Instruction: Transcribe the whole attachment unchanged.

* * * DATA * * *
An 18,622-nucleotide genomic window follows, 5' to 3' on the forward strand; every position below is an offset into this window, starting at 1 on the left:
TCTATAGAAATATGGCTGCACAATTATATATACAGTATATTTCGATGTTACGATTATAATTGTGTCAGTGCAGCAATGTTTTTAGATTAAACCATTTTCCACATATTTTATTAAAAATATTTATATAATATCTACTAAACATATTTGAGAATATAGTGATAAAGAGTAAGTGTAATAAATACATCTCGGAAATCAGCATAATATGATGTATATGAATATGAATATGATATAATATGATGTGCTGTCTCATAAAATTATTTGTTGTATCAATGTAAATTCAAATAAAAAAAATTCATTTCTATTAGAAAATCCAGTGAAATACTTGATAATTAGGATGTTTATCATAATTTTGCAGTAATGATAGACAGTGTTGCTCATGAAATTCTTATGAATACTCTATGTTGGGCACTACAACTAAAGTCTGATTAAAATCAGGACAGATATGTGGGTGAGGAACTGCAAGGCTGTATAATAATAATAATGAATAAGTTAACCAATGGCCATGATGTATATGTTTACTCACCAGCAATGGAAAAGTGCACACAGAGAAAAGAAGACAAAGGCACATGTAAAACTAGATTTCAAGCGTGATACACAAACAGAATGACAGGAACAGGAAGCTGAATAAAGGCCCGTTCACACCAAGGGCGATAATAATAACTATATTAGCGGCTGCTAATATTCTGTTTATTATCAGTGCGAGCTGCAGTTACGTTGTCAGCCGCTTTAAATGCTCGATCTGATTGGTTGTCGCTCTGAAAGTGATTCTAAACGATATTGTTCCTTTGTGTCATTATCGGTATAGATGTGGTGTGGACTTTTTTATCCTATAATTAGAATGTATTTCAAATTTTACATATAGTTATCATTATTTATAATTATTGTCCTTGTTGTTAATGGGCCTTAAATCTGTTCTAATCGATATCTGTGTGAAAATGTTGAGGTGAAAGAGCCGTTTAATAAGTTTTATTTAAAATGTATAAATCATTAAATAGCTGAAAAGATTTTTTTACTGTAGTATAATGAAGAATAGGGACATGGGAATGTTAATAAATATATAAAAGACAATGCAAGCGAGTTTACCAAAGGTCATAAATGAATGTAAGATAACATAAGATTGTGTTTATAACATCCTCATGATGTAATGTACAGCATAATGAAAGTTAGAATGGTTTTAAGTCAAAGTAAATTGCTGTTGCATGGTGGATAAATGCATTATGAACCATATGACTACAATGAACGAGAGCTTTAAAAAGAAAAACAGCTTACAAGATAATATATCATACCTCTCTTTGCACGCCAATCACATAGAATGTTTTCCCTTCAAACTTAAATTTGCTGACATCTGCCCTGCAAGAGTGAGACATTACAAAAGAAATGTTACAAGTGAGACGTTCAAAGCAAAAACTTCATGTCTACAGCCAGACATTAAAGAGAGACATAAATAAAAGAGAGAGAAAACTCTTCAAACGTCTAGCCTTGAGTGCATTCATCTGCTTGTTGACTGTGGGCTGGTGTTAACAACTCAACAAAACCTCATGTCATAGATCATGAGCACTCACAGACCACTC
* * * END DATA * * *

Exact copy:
An 18,622-nucleotide genomic window follows, 5' to 3' on the forward strand; every position below is an offset into this window, starting at 1 on the left:
TCTATAGAAATATGGCTGCACAATTATATATACAGTATATTTCGATGTTACGATTATAATTGTGTCAGTGCAGCAATGTTTTTAGATTAAACCATTTTCCACATATTTTATTAAAAATATTTATATAATATCTACTAAACATATTTGAGAATATAGTGATAAAGAGTAAGTGTAATAAATACATCTCGGAAATCAGCATAATATGATGTATATGAATATGAATATGATATAATATGATGTGCTGTCTCATAAAATTATTTGTTGTATCAATGTAAATTCAAATAAAAAAAATTCATTTCTATTAGAAAATCCAGTGAAATACTTGATAATTAGGATGTTTATCATAATTTTGCAGTAATGATAGACAGTGTTGCTCATGAAATTCTTATGAATACTCTATGTTGGGCACTACAACTAAAGTCTGATTAAAATCAGGACAGATATGTGGGTGAGGAACTGCAAGGCTGTATAATAATAATAATGAATAAGTTAACCAATGGCCATGATGTATATGTTTACTCACCAGCAATGGAAAAGTGCACACAGAGAAAAGAAGACAAAGGCACATGTAAAACTAGATTTCAAGCGTGATACACAAACAGAATGACAGGAACAGGAAGCTGAATAAAGGCCCGTTCACACCAAGGGCGATAATAATAACTATATTAGCGGCTGCTAATATTCTGTTTATTATCAGTGCGAGCTGCAGTTACGTTGTCAGCCGCTTTAAATGCTCGATCTGATTGGTTGTCGCTCTGAAAGTGATTCTAAACGATATTGTTCCTTTGTGTCATTATCGGTATAGATGTGGTGTGGACTTTTTTATCCTATAATTAGAATGTATTTCAAATTTTACATATAGTTATCATTATTTATAATTATTGTCCTTGTTGTTAATGGGCCTTAAATCTGTTCTAATCGATATCTGTGTGAAAATGTTGAGGTGAAAGAGCCGTTTAATAAGTTTTATTTAAAATGTATAAATCATTAAATAGCTGAAAAGATTTTTTTACTGTAGTATAATGAAGAATAGGGACATGGGAATGTTAATAAATATATAAAAGACAATGCAAGCGAGTTTACCAAAGGTCATAAATGAATGTAAGATAACATAAGATTGTGTTTATAACATCCTCATGATGTAATGTACAGCATAATGAAAGTTAGAATGGTTTTAAGTCAAAGTAAATTGCTGTTGCATGGTGGATAAATGCATTATGAACCATATGACTACAATGAACGAGAGCTTTAAAAAGAAAAACAGCTTACAAGATAATATATCATACCTCTCTTTGCACGCCAATCACATAGAATGTTTTCCCTTCAAACTTAAATTTGCTGACATCTGCCCTGCAAGAGTGAGACATTACAAAAGAAATGTTACAAGTGAGACGTTCAAAGCAAAAACTTCATGTCTACAGCCAGACATTAAAGAGAGACATAAATAAAAGAGAGAGAAAACTCTTCAAACGTCTAGCCTTGAGTGCATTCATCTGCTTGTTGACTGTGGGCTGGTGTTAACAACTCAACAAAACCTCATGTCATAGATCATGAGCACTCACAGACCACTC